The best way to drink single malt whisky is ultimately a matter of personal preference, as different individuals may enjoy whisky in various ways. However, here are some common suggestions on how to fully appreciate and savour the complex flavours of a fine single malt whisky.
The primary consideration is what you’re drinking out of. The glassware. It’s important to use a tulip-shaped glass of some sort. This is to hold the vapours from the whisky from escaping – allowing you to appreciate the delicious smells a good whisky will offer. The classic ‘Glencairn’ shape glass has become a ubiquitous glass in whisky tasting circles, but a wine glass or similar is also good – and much better than a ‘tumbler’ style glass. That’s why when we sign a new member to the SMWC, they get a free Glencairn style glass with their first whisky.
Drink it neat. No mixers or ice. Obviously a mixer (like coke etc) is going to add sugar and other flavours to the whisky. Ice will chill the whisky (as well as diluting it uncontrollably), causing many of the flavours to be dulled or even hidden completely. If you want to drink it chilled, either put it in the fridge for a few minutes (not too much…please!) or, use the ‘cold rocks’ that you put in your freezer.
Adding a few drops of (room temperature) water to a whisky can help open the flavours and aromas. In the case of ‘cask strength’ whisky it is customary to add a few drops of water to a dram in order ‘unlock’ the whisky, releasing volatile compounds that contribute to the overall flavour. If the whisky is too strong for you – don’t be afraid to add more water to dilute it to taste. But do it a little at a time to find your ‘sweet spot’. You want to be able to enjoy it, but also still taste it!
Sip the whisky – don’t guzzle it. Too much is just that… too much! It will just overwhelm your nose and palate! A small sip at first- and let it linger! Roll it around your mouth, over your tongue. How does it ‘feel? Does it coat your mouth like oil or is it crisp and dry?
Relax. Good whisky shouldn’t be rushed. Sit back, get comfy. Take your time, close your eyes.
Now – and this is important – having said all that, just remember that it’s your whisky and you should drink your whisky any way you like it the best. The above are merely guidelines on how to appreciate the whisky itself – not the drink you ultimately make from it (if that is your wont). There are no rules here.
Tasting the Whisky
Once again – these are not hard and fast rules – more of a ‘where to start’ if you’ve never done this before. You’ll get the hang of it pretty quickly – it’s really not rocket surgery after all. There’s no sheep stations on the line here. It’s ‘just’ enjoying a whisky. So relax. You’re not going to change the world tonight. Just yours.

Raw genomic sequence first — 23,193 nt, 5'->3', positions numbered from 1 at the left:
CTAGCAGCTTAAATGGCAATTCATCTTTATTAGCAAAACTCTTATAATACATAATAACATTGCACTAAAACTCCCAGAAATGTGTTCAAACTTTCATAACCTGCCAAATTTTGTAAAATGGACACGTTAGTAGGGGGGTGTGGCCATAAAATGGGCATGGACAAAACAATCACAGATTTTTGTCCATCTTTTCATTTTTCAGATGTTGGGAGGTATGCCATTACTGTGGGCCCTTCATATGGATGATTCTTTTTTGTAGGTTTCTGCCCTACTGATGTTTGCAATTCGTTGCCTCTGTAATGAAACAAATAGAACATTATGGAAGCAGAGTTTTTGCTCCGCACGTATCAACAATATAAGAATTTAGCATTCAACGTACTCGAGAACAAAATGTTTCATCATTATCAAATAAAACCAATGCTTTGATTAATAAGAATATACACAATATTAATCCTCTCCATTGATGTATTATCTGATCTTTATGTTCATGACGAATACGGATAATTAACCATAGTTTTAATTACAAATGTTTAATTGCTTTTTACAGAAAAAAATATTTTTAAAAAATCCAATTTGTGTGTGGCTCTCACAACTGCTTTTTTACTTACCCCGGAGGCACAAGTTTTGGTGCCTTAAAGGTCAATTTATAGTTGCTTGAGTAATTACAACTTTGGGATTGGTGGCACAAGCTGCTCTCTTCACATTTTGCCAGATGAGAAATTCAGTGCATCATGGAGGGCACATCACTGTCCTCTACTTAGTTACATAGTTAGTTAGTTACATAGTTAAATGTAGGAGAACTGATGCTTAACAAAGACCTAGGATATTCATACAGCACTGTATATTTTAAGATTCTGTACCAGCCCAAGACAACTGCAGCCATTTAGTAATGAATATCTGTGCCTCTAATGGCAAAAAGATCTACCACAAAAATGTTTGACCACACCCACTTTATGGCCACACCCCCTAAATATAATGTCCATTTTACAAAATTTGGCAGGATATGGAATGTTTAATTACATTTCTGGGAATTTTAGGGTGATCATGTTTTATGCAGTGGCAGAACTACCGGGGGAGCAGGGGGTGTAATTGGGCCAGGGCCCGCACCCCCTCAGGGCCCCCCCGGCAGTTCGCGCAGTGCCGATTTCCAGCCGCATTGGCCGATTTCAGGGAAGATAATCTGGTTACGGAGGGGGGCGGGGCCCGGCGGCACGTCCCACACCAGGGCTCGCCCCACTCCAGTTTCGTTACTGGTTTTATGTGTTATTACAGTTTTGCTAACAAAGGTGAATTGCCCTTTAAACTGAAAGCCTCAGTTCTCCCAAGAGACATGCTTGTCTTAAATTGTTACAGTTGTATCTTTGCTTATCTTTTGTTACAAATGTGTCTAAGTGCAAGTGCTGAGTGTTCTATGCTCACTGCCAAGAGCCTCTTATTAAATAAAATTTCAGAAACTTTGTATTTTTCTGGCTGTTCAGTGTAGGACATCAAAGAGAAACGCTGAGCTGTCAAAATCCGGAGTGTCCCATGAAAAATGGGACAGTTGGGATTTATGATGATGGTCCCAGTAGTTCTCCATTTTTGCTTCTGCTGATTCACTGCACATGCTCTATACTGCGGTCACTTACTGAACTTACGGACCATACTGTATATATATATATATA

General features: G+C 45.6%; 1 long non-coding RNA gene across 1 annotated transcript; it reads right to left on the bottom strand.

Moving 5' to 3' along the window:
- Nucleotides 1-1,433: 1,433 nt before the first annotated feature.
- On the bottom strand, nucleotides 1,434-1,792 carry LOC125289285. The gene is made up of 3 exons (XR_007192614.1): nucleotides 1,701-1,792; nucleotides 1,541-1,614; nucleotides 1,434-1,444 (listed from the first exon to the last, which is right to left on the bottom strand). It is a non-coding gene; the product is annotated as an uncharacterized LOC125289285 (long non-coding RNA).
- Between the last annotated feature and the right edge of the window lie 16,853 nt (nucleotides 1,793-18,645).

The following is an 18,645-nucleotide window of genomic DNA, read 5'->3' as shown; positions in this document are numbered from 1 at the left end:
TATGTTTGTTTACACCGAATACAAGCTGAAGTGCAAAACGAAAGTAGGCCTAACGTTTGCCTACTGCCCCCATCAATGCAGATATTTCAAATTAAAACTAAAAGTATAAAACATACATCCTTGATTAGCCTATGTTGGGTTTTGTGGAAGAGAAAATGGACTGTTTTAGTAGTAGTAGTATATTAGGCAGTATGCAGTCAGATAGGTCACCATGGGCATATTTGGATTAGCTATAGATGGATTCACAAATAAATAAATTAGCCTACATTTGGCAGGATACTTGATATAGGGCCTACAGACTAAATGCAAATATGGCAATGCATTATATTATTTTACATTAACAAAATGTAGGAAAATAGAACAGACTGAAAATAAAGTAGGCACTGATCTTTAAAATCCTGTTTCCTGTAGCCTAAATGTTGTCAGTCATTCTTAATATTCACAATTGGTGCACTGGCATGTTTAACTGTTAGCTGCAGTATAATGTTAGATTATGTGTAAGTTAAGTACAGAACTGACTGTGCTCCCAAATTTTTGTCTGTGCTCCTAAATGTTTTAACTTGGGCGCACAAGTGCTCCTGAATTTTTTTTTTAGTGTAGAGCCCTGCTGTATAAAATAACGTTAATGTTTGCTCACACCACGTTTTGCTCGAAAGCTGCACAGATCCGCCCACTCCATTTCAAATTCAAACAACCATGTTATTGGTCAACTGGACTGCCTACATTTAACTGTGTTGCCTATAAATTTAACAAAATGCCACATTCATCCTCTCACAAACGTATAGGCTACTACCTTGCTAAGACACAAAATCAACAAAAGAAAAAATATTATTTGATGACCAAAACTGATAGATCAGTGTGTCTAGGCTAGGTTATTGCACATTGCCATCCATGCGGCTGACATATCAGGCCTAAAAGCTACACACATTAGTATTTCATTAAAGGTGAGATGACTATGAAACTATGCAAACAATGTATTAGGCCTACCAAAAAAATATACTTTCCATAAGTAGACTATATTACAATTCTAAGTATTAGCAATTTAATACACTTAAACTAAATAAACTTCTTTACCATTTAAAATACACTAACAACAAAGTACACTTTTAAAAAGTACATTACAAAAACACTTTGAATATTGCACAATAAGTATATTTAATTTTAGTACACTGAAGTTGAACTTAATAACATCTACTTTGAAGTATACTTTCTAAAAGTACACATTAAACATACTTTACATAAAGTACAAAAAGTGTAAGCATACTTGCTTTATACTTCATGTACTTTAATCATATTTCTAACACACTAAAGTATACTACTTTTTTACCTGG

Pour yourself a decent dram (in a Glencairn style glass preferably). If it’s cask strength, add a few drops of water to ‘unlock’ it. Let the glass rest in your palm and swirl the whisky. Some people like to cup the glass with their hands to warm the whisky slightly – releasing more of the lovely aromas. Don’t be afraid to let it rest in the glass for a few minutes before tasting it. It will allow those lovely aromas to develop and escape the whisky and collect in the glass.
Now tilt the glass and put your nose inside – and sniff!. Try sniffing with an open mouth compared to a closed mouth. Sniff the [heavier, oiler] vapours at the bottom of the mouth of the glass compared with the (lighter, more floral) notes you can smell at the top of the mouth of the glass. There’s way more to ‘the nose’ as it’s called than many people realize. There can be smoky notes, sweet notes, salty, meaty and floral notes. Even smells such as nail polish remover, burning rubber and iodine (in the case of a peated whiskies) are not out of place in single malt whisky.
Now, let’s examine ‘the palate’ (or the taste and feel). Take a small sip.. Not too much, not too little. How does it feel in your mouth? Is it an oily, viscous ‘mouthfeel’ – or is it ‘dry’ or even slightly astringent (makes your cheeks suck in a bit – like grapefruit does)? Does the alcohol burn your mouth or throat, or is it nicely ‘integrated’ with the whisky and so doesn’t overpower your mouth (what a lot of people refer to as ‘smooth’)? Now, what flavours can you taste? It’s a bit hard at first as the flavours all seem to present as an overwhelming ‘wall of whisky flavour’. Over time you’ll be able to split that ‘wall of flavour’ into its constituent components. There may be fruit (raw or stewed), biscuit spices, vanilla, charcuterie/savoury/umami flavours, smoke, pepper, chocolate, etc etc.
Once you’ve had the initial ‘wow’ experience of the sip in your mouth and swallowed, what is left in your mouth? ‘The finish’ as it is known describes the ‘afterglow’ of a good sip of whisky. Those residual tastes and flavours, that roll around your mouth [hopefully] long after the dram is deep in your belly. It may change from sweet to savoury or salty… and back again, as you ‘chew’ on every bit that dram has to offer. Is it a looong and ‘chewy’ finish that lasts and lasts.. or is it short and clean with very little residual tastes. Is there lot’s of pepper or chilli spiciness as the flavours abate. Chocolate, espresso coffee and caramel notes are also common in the finish.
So there you have it – you’ve now tasted whisky! Easy… wasn’t it?